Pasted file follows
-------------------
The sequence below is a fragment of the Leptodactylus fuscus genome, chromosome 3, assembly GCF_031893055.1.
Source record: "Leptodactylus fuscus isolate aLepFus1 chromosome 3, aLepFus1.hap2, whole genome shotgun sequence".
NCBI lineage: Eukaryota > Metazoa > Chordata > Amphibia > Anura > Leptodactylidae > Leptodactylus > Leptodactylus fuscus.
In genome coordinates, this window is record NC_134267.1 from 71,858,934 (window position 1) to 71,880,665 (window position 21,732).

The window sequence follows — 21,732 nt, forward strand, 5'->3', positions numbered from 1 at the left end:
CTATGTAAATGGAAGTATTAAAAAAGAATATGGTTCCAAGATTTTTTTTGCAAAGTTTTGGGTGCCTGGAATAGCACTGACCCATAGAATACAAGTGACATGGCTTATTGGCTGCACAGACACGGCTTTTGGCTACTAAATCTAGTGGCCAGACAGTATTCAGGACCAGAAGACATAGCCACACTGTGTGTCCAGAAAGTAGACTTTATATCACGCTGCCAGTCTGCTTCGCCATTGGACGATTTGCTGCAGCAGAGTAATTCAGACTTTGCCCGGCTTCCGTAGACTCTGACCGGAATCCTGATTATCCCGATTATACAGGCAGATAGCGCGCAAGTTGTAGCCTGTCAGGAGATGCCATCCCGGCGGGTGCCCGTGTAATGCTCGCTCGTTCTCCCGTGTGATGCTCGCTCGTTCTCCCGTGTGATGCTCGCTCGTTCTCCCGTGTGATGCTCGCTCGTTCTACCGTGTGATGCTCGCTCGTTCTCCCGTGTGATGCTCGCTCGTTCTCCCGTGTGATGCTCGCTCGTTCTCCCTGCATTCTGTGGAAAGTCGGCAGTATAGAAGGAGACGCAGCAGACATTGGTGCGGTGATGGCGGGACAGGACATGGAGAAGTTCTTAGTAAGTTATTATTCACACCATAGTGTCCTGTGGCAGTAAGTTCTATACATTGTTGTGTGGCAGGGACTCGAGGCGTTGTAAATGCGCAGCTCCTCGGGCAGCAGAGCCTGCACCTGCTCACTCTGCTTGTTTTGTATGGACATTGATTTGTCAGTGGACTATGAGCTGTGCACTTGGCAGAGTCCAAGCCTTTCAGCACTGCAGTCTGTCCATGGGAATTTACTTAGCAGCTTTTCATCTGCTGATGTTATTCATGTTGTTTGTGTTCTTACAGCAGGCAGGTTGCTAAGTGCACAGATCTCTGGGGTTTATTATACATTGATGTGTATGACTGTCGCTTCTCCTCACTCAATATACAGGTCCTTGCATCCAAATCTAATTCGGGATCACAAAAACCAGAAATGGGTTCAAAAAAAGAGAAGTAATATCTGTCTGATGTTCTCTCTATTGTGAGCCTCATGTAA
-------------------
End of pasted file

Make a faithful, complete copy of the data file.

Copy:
The sequence below is a fragment of the Leptodactylus fuscus genome, chromosome 3, assembly GCF_031893055.1.
Source record: "Leptodactylus fuscus isolate aLepFus1 chromosome 3, aLepFus1.hap2, whole genome shotgun sequence".
NCBI lineage: Eukaryota > Metazoa > Chordata > Amphibia > Anura > Leptodactylidae > Leptodactylus > Leptodactylus fuscus.
In genome coordinates, this window is record NC_134267.1 from 71,858,934 (window position 1) to 71,880,665 (window position 21,732).

The window sequence follows — 21,732 nt, forward strand, 5'->3', positions numbered from 1 at the left end:
CTATGTAAATGGAAGTATTAAAAAAGAATATGGTTCCAAGATTTTTTTTGCAAAGTTTTGGGTGCCTGGAATAGCACTGACCCATAGAATACAAGTGACATGGCTTATTGGCTGCACAGACACGGCTTTTGGCTACTAAATCTAGTGGCCAGACAGTATTCAGGACCAGAAGACATAGCCACACTGTGTGTCCAGAAAGTAGACTTTATATCACGCTGCCAGTCTGCTTCGCCATTGGACGATTTGCTGCAGCAGAGTAATTCAGACTTTGCCCGGCTTCCGTAGACTCTGACCGGAATCCTGATTATCCCGATTATACAGGCAGATAGCGCGCAAGTTGTAGCCTGTCAGGAGATGCCATCCCGGCGGGTGCCCGTGTAATGCTCGCTCGTTCTCCCGTGTGATGCTCGCTCGTTCTCCCGTGTGATGCTCGCTCGTTCTCCCGTGTGATGCTCGCTCGTTCTACCGTGTGATGCTCGCTCGTTCTCCCGTGTGATGCTCGCTCGTTCTCCCGTGTGATGCTCGCTCGTTCTCCCTGCATTCTGTGGAAAGTCGGCAGTATAGAAGGAGACGCAGCAGACATTGGTGCGGTGATGGCGGGACAGGACATGGAGAAGTTCTTAGTAAGTTATTATTCACACCATAGTGTCCTGTGGCAGTAAGTTCTATACATTGTTGTGTGGCAGGGACTCGAGGCGTTGTAAATGCGCAGCTCCTCGGGCAGCAGAGCCTGCACCTGCTCACTCTGCTTGTTTTGTATGGACATTGATTTGTCAGTGGACTATGAGCTGTGCACTTGGCAGAGTCCAAGCCTTTCAGCACTGCAGTCTGTCCATGGGAATTTACTTAGCAGCTTTTCATCTGCTGATGTTATTCATGTTGTTTGTGTTCTTACAGCAGGCAGGTTGCTAAGTGCACAGATCTCTGGGGTTTATTATACATTGATGTGTATGACTGTCGCTTCTCCTCACTCAATATACAGGTCCTTGCATCCAAATCTAATTCGGGATCACAAAAACCAGAAATGGGTTCAAAAAAAGAGAAGTAATATCTGTCTGATGTTCTCTCTATTGTGAGCCTCATGTAA